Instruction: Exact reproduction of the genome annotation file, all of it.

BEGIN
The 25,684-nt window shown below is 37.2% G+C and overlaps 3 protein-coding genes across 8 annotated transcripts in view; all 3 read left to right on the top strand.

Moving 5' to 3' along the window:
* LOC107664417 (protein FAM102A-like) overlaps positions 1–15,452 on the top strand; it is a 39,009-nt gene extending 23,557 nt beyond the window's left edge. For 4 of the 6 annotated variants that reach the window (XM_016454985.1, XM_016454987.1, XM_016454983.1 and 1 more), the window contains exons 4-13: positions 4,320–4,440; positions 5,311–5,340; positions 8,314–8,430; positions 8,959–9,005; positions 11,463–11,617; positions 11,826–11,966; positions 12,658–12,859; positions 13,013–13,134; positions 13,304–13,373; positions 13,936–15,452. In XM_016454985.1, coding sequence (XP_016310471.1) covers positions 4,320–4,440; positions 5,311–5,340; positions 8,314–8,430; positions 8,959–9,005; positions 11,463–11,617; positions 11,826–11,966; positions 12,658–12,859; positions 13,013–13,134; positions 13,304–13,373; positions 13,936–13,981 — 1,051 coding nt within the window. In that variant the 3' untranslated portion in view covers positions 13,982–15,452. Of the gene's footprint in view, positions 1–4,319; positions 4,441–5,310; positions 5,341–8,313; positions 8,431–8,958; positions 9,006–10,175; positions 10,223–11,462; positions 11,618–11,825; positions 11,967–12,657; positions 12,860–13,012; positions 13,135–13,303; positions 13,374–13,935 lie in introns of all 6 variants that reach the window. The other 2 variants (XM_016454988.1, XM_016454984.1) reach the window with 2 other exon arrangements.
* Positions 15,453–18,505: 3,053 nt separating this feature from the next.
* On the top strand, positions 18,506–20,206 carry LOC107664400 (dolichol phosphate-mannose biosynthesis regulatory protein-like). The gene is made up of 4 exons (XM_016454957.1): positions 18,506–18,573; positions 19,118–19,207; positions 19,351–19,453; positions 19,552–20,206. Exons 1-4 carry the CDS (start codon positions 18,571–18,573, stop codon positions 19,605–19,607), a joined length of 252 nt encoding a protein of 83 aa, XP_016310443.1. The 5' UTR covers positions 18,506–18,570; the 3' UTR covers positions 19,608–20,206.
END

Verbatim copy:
The 25,684-nt window shown below is 37.2% G+C and overlaps 3 protein-coding genes across 8 annotated transcripts in view; all 3 read left to right on the top strand.

Moving 5' to 3' along the window:
* LOC107664417 (protein FAM102A-like) overlaps positions 1–15,452 on the top strand; it is a 39,009-nt gene extending 23,557 nt beyond the window's left edge. For 4 of the 6 annotated variants that reach the window (XM_016454985.1, XM_016454987.1, XM_016454983.1 and 1 more), the window contains exons 4-13: positions 4,320–4,440; positions 5,311–5,340; positions 8,314–8,430; positions 8,959–9,005; positions 11,463–11,617; positions 11,826–11,966; positions 12,658–12,859; positions 13,013–13,134; positions 13,304–13,373; positions 13,936–15,452. In XM_016454985.1, coding sequence (XP_016310471.1) covers positions 4,320–4,440; positions 5,311–5,340; positions 8,314–8,430; positions 8,959–9,005; positions 11,463–11,617; positions 11,826–11,966; positions 12,658–12,859; positions 13,013–13,134; positions 13,304–13,373; positions 13,936–13,981 — 1,051 coding nt within the window. In that variant the 3' untranslated portion in view covers positions 13,982–15,452. Of the gene's footprint in view, positions 1–4,319; positions 4,441–5,310; positions 5,341–8,313; positions 8,431–8,958; positions 9,006–10,175; positions 10,223–11,462; positions 11,618–11,825; positions 11,967–12,657; positions 12,860–13,012; positions 13,135–13,303; positions 13,374–13,935 lie in introns of all 6 variants that reach the window. The other 2 variants (XM_016454988.1, XM_016454984.1) reach the window with 2 other exon arrangements.
* Positions 15,453–18,505: 3,053 nt separating this feature from the next.
* On the top strand, positions 18,506–20,206 carry LOC107664400 (dolichol phosphate-mannose biosynthesis regulatory protein-like). The gene is made up of 4 exons (XM_016454957.1): positions 18,506–18,573; positions 19,118–19,207; positions 19,351–19,453; positions 19,552–20,206. Exons 1-4 carry the CDS (start codon positions 18,571–18,573, stop codon positions 19,605–19,607), a joined length of 252 nt encoding a protein of 83 aa, XP_016310443.1. The 5' UTR covers positions 18,506–18,570; the 3' UTR covers positions 19,608–20,206.